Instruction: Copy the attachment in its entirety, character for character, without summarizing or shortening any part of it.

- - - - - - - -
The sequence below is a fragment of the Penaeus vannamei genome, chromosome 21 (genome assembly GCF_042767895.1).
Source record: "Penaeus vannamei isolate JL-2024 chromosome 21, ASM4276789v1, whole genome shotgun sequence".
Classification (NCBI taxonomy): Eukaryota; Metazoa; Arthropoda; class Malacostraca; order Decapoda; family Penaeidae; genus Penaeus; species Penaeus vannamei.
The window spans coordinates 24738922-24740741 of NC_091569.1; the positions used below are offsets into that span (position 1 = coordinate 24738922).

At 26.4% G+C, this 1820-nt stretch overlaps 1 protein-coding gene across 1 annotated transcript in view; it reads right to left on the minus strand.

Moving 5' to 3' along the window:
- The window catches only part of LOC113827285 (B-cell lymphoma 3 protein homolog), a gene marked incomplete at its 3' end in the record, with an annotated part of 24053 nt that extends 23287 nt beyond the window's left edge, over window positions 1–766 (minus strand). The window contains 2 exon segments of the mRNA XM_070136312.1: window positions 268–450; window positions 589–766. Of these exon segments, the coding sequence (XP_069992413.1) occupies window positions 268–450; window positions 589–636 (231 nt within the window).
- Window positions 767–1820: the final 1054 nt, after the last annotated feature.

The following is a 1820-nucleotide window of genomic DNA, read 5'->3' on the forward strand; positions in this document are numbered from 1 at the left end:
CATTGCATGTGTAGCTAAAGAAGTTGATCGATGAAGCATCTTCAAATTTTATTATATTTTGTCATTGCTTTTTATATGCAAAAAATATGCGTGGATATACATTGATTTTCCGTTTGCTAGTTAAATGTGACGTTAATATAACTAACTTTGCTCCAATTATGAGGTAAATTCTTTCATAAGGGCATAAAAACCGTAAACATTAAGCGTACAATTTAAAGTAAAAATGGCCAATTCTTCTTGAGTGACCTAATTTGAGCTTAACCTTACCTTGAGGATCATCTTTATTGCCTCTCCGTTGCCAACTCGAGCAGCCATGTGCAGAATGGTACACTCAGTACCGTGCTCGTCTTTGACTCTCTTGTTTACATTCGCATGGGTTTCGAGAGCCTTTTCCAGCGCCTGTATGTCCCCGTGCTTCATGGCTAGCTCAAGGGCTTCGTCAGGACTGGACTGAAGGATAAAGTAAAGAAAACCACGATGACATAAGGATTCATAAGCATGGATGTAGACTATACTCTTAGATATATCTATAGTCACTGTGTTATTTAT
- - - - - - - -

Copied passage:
The sequence below is a fragment of the Penaeus vannamei genome, chromosome 21 (genome assembly GCF_042767895.1).
Source record: "Penaeus vannamei isolate JL-2024 chromosome 21, ASM4276789v1, whole genome shotgun sequence".
Classification (NCBI taxonomy): Eukaryota; Metazoa; Arthropoda; class Malacostraca; order Decapoda; family Penaeidae; genus Penaeus; species Penaeus vannamei.
The window spans coordinates 24738922-24740741 of NC_091569.1; the positions used below are offsets into that span (position 1 = coordinate 24738922).

At 26.4% G+C, this 1820-nt stretch overlaps 1 protein-coding gene across 1 annotated transcript in view; it reads right to left on the minus strand.

Moving 5' to 3' along the window:
- The window catches only part of LOC113827285 (B-cell lymphoma 3 protein homolog), a gene marked incomplete at its 3' end in the record, with an annotated part of 24053 nt that extends 23287 nt beyond the window's left edge, over window positions 1–766 (minus strand). The window contains 2 exon segments of the mRNA XM_070136312.1: window positions 268–450; window positions 589–766. Of these exon segments, the coding sequence (XP_069992413.1) occupies window positions 268–450; window positions 589–636 (231 nt within the window).
- Window positions 767–1820: the final 1054 nt, after the last annotated feature.

The following is a 1820-nucleotide window of genomic DNA, read 5'->3' on the forward strand; positions in this document are numbered from 1 at the left end:
CATTGCATGTGTAGCTAAAGAAGTTGATCGATGAAGCATCTTCAAATTTTATTATATTTTGTCATTGCTTTTTATATGCAAAAAATATGCGTGGATATACATTGATTTTCCGTTTGCTAGTTAAATGTGACGTTAATATAACTAACTTTGCTCCAATTATGAGGTAAATTCTTTCATAAGGGCATAAAAACCGTAAACATTAAGCGTACAATTTAAAGTAAAAATGGCCAATTCTTCTTGAGTGACCTAATTTGAGCTTAACCTTACCTTGAGGATCATCTTTATTGCCTCTCCGTTGCCAACTCGAGCAGCCATGTGCAGAATGGTACACTCAGTACCGTGCTCGTCTTTGACTCTCTTGTTTACATTCGCATGGGTTTCGAGAGCCTTTTCCAGCGCCTGTATGTCCCCGTGCTTCATGGCTAGCTCAAGGGCTTCGTCAGGACTGGACTGAAGGATAAAGTAAAGAAAACCACGATGACATAAGGATTCATAAGCATGGATGTAGACTATACTCTTAGATATATCTATAGTCACTGTGTTATTTAT